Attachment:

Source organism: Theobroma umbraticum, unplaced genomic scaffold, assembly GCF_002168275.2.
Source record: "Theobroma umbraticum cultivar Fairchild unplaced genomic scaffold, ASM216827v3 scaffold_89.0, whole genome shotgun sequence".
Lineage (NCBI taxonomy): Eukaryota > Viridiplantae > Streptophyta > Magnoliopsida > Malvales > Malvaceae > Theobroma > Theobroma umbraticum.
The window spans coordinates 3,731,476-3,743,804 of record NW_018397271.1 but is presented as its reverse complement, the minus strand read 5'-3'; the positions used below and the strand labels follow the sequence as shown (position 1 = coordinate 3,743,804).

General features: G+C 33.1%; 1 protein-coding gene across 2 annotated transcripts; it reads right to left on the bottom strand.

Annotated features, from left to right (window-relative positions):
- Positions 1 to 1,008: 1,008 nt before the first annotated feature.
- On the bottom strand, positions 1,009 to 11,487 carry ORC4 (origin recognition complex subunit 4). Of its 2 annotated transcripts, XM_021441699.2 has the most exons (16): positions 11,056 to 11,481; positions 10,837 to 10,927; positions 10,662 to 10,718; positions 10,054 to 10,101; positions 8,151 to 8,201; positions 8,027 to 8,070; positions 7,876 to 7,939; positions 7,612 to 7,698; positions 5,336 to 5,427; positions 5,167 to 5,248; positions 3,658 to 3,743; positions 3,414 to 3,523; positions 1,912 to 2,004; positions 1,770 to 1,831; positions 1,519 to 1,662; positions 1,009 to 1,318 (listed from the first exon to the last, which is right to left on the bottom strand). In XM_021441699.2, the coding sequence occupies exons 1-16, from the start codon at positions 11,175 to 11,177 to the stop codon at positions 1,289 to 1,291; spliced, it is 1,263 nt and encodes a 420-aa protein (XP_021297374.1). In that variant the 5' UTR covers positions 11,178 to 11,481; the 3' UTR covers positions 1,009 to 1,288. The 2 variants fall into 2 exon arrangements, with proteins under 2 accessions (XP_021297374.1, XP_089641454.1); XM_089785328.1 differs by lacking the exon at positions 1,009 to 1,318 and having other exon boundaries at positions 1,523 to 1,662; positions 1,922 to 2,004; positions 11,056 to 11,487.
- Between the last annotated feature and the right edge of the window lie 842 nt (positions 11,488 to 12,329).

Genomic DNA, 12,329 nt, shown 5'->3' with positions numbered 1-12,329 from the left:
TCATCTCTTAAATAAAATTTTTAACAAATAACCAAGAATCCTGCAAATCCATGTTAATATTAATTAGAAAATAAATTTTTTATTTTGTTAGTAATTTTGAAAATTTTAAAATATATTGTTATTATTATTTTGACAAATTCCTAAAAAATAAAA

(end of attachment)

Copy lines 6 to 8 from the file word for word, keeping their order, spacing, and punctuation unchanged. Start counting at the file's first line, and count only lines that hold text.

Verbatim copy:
Annotated features, from left to right (window-relative positions):
- Positions 1 to 1,008: 1,008 nt before the first annotated feature.
- On the bottom strand, positions 1,009 to 11,487 carry ORC4 (origin recognition complex subunit 4). Of its 2 annotated transcripts, XM_021441699.2 has the most exons (16): positions 11,056 to 11,481; positions 10,837 to 10,927; positions 10,662 to 10,718; positions 10,054 to 10,101; positions 8,151 to 8,201; positions 8,027 to 8,070; positions 7,876 to 7,939; positions 7,612 to 7,698; positions 5,336 to 5,427; positions 5,167 to 5,248; positions 3,658 to 3,743; positions 3,414 to 3,523; positions 1,912 to 2,004; positions 1,770 to 1,831; positions 1,519 to 1,662; positions 1,009 to 1,318 (listed from the first exon to the last, which is right to left on the bottom strand). In XM_021441699.2, the coding sequence occupies exons 1-16, from the start codon at positions 11,175 to 11,177 to the stop codon at positions 1,289 to 1,291; spliced, it is 1,263 nt and encodes a 420-aa protein (XP_021297374.1). In that variant the 5' UTR covers positions 11,178 to 11,481; the 3' UTR covers positions 1,009 to 1,288. The 2 variants fall into 2 exon arrangements, with proteins under 2 accessions (XP_021297374.1, XP_089641454.1); XM_089785328.1 differs by lacking the exon at positions 1,009 to 1,318 and having other exon boundaries at positions 1,523 to 1,662; positions 1,922 to 2,004; positions 11,056 to 11,487.